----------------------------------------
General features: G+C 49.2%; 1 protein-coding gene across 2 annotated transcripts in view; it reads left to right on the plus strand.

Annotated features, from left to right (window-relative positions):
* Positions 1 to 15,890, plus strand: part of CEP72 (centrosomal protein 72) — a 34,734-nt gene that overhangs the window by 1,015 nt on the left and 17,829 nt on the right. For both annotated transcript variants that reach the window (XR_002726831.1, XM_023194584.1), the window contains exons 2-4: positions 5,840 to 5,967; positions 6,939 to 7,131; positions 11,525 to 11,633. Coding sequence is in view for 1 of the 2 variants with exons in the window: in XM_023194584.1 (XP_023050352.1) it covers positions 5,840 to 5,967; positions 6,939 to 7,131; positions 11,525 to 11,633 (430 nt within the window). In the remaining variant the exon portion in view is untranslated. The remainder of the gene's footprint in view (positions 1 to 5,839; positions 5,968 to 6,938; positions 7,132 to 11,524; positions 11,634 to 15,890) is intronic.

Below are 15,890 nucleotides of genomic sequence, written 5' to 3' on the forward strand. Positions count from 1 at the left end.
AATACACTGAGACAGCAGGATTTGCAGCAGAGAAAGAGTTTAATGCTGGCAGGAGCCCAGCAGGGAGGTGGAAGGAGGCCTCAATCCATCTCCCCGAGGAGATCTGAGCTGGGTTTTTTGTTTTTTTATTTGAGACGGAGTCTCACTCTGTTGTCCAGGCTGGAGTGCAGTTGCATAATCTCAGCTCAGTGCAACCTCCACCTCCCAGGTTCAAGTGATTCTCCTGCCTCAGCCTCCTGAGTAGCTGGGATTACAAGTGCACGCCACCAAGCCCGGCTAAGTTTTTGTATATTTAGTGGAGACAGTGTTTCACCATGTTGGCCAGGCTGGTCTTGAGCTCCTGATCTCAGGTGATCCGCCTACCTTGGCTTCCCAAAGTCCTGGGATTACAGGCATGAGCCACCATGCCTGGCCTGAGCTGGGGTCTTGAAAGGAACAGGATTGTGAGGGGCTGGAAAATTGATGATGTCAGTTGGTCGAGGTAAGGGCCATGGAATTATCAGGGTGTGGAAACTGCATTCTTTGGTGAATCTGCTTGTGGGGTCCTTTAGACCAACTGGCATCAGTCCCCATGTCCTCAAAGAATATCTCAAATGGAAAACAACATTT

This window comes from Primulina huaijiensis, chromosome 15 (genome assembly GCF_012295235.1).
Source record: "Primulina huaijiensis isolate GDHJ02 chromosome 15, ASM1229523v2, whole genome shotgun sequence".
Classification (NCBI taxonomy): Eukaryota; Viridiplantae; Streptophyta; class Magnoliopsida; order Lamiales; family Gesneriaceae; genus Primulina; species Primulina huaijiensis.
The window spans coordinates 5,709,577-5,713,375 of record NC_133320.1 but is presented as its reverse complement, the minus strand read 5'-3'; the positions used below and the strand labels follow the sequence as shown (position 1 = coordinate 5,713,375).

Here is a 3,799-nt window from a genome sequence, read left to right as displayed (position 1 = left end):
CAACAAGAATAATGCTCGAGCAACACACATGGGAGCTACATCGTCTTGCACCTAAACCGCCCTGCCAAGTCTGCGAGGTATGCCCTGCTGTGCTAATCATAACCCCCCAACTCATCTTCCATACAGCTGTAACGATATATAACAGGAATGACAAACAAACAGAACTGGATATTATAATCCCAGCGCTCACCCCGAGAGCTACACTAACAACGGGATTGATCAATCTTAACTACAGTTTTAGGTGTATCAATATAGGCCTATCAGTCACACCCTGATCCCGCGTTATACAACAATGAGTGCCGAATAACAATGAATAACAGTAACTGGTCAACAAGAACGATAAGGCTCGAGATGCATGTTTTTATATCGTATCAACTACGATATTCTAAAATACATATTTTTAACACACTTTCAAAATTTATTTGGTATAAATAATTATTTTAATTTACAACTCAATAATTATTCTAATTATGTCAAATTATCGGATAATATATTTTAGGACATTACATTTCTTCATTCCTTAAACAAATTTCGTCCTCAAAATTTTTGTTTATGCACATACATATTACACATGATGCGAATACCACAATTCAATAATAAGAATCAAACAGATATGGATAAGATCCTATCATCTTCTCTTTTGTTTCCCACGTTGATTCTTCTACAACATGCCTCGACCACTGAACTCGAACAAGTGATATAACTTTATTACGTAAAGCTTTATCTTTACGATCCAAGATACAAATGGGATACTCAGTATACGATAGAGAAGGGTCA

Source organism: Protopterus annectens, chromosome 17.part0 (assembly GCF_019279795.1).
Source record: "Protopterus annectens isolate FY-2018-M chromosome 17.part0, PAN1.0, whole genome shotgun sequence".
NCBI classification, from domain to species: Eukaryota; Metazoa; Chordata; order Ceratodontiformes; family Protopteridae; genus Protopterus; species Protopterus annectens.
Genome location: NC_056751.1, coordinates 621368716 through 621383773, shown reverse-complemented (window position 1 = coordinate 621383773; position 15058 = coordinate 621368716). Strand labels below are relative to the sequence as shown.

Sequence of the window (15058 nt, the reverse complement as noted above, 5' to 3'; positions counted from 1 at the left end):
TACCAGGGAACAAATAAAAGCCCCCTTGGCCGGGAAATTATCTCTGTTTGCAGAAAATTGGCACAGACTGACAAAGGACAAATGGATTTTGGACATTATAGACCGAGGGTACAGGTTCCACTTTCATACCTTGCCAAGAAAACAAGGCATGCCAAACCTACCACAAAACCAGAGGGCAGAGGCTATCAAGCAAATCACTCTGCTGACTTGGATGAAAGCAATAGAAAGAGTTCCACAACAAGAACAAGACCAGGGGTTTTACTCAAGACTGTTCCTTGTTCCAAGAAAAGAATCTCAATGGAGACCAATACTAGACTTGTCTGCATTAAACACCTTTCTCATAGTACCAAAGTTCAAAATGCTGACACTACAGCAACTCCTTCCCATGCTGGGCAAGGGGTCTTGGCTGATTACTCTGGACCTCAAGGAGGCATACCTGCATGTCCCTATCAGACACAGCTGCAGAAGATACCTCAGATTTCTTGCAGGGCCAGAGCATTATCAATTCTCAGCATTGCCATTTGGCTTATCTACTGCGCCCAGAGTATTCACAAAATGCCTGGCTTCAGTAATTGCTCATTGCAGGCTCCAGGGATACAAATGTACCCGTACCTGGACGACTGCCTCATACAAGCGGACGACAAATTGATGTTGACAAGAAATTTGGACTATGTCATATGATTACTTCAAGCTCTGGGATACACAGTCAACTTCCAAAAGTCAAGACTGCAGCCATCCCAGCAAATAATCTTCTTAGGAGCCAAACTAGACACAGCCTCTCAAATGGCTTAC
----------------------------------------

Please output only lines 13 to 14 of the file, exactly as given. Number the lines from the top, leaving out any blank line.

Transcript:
Source record: "Protopterus annectens isolate FY-2018-M chromosome 17.part0, PAN1.0, whole genome shotgun sequence".
NCBI classification, from domain to species: Eukaryota; Metazoa; Chordata; order Ceratodontiformes; family Protopteridae; genus Protopterus; species Protopterus annectens.